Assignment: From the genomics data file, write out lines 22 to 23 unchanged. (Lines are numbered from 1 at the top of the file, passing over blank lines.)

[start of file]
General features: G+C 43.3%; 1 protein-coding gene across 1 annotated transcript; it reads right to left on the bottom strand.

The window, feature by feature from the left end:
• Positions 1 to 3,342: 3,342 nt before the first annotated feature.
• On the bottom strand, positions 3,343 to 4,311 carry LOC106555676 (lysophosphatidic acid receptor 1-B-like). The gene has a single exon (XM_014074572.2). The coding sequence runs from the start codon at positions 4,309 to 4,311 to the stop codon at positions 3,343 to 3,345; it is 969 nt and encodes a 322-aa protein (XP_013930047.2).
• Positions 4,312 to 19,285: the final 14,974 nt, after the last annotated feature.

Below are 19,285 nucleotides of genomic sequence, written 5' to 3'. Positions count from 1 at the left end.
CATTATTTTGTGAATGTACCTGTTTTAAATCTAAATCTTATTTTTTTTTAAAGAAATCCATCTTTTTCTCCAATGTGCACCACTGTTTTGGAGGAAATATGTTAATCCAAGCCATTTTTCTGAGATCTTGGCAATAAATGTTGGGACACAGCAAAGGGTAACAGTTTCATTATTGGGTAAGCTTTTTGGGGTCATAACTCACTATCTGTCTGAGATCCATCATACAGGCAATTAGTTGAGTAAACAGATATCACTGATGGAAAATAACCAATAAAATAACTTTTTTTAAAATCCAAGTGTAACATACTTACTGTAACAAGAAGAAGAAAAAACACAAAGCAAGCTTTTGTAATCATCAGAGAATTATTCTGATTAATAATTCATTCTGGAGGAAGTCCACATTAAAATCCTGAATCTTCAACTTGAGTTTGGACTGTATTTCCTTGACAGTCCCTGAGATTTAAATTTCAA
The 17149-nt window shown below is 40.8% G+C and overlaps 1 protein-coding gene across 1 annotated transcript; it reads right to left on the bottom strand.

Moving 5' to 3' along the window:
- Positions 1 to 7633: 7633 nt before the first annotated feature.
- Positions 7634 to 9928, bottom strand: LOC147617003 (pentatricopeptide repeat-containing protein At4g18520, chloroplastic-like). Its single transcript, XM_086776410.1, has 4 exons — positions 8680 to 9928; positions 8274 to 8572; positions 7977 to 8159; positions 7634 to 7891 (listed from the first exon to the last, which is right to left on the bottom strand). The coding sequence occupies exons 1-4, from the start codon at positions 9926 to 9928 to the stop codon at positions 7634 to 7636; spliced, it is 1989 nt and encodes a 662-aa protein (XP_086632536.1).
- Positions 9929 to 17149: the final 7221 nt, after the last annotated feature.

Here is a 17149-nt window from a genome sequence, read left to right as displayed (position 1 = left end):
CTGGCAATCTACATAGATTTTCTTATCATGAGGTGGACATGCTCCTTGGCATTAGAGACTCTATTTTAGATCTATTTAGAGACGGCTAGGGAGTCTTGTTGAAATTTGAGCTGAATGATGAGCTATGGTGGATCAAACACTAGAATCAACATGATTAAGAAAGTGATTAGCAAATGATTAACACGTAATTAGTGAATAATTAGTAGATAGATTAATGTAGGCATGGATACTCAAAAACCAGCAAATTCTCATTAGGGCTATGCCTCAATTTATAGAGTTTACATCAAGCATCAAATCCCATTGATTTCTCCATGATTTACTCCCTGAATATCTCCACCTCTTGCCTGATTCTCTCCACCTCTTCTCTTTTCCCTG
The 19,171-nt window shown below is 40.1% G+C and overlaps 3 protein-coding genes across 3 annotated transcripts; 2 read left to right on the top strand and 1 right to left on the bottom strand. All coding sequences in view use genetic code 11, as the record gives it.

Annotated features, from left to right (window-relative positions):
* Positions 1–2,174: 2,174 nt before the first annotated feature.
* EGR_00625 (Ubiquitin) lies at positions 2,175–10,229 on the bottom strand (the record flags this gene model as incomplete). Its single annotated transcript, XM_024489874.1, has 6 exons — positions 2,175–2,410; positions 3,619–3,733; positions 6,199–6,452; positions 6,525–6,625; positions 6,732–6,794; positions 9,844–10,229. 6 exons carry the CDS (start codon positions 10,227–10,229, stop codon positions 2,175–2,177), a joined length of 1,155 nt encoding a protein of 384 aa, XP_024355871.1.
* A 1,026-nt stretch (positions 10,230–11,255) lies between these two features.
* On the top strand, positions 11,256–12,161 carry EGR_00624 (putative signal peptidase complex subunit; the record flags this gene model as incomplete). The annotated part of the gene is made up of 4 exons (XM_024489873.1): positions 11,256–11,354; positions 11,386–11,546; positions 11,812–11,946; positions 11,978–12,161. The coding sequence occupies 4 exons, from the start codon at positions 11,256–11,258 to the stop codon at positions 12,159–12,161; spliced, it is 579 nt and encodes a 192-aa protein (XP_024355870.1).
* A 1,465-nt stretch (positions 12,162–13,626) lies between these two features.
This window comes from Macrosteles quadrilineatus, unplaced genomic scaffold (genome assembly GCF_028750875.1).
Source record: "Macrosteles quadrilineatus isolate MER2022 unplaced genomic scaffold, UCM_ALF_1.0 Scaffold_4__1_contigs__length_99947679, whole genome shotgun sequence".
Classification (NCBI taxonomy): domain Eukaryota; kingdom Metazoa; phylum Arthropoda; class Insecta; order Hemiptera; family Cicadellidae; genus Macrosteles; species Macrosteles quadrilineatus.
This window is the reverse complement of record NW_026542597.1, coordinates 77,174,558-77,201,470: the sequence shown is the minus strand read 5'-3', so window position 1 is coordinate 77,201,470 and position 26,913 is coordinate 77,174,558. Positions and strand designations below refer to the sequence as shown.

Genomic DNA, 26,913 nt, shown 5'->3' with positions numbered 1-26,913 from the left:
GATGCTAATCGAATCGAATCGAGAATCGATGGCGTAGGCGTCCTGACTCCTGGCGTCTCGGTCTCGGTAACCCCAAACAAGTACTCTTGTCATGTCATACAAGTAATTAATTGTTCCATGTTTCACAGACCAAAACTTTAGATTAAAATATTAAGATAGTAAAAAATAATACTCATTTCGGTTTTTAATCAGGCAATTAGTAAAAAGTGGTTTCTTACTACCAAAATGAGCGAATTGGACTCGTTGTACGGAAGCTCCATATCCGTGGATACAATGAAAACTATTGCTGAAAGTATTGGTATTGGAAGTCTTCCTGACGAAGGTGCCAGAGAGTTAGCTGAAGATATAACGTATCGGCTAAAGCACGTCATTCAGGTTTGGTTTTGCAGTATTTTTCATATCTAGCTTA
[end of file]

This window comes from Macrosteles quadrilineatus, unplaced genomic scaffold (genome assembly GCF_028750875.1).
Source record: "Macrosteles quadrilineatus isolate MER2022 unplaced genomic scaffold, UCM_ALF_1.0 Scaffold_4__1_contigs__length_99947679, whole genome shotgun sequence".